Sikora’s seen interest in vegan cooking go from a fringe movement, with few options for its adherents, to a growing trend with more and more plant-based options offered in restaurants and grocery stores than ever before.
“I used to make my own tempeh. I’d start with soybeans, and I had an incubator that I made out of a cooler. I would just make everything from scratch. And you would never see the word ‘vegan’ on a package. Basically, it was product suicide if you put it on the package back then. Nobody would have gone for it.”
The decision to change her dietary lifestyle came after an incident that occurred when she was renting a cabin on a dairy farm in Wisconsin.
“I heard a sound one day. It was awful. I got on my bike and rode over to the barn. They were loading up the male calves to take them to a veal facility. The sound I heard was the moms screaming for the babies and the babies screaming for the moms. These moms were bleeding on their chests from trying to get through the barbed wire to get to the babies. I just thought, I’m not letting my dollars support this kind of cruelty or violence.”
In addition to offering eco-friendly, gourmet, vegan choices to its customers, Root 66 donates 5 percent of its gross sales to Animal Protection Voters of New Mexico, a charitable nonprofit that promotes animal-friendly legislation at the local, state, and federal levels. Two of Root 66’s founders, Corcoran and Holland, serve on APVNM’s board.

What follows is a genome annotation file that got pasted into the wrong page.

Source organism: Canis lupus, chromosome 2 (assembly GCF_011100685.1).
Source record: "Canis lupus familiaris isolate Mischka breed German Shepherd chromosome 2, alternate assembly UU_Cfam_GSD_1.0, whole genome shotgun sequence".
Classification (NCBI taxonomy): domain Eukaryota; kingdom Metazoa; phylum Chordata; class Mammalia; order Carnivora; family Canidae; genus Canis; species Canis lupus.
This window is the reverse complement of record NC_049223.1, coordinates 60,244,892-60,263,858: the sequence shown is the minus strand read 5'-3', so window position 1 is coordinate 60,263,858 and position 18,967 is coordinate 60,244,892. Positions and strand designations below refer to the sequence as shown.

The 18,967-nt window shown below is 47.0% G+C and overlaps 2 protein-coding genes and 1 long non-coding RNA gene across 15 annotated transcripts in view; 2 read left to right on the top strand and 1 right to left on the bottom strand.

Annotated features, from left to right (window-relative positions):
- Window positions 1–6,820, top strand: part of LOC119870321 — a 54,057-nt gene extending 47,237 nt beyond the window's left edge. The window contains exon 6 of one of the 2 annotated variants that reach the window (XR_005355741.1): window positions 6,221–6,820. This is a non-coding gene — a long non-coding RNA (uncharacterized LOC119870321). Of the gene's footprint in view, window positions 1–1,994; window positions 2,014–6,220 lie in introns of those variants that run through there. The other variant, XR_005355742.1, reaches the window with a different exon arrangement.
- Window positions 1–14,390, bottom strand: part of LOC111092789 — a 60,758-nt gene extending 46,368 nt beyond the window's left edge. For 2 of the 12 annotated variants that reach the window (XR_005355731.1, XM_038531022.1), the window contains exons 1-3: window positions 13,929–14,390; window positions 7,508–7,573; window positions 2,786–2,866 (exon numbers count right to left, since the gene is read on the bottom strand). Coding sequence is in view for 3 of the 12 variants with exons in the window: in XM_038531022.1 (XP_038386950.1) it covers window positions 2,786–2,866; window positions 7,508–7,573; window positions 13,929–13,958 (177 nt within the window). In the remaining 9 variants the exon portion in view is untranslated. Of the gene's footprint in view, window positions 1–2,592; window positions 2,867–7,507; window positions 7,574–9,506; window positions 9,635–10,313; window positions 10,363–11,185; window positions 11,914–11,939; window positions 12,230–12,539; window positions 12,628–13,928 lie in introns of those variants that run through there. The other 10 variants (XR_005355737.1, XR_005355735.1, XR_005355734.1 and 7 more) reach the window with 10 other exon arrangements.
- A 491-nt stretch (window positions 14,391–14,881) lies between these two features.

However, the café’s raison d’être was never simply about health or animal welfare. It was about eating satisfying and delicious meals that are the equal of their non-vegan counterparts. They offer pizza with seitan (gluten-based) Andouille sausage and vegan mozzarella, for instance, and enchiladas with slow-cooked black beans, green chile, and mushrooms. Sikora says they’d often get repeat customers who don’t identify as vegan. “It was really about showing people that they could have their familiar favorites — mac and cheese, burgers — and still support something that was environmentally sound and cared for animals.”
With any luck, the new ownership will continue serving a rich and varied vegan menu, although they’ll be free to hire their own chef. “The building is owned by one of us,” Sikora says. “Whoever leases it out is going to get a great deal at a good rate and a lot of support in getting it rolling again.” ◀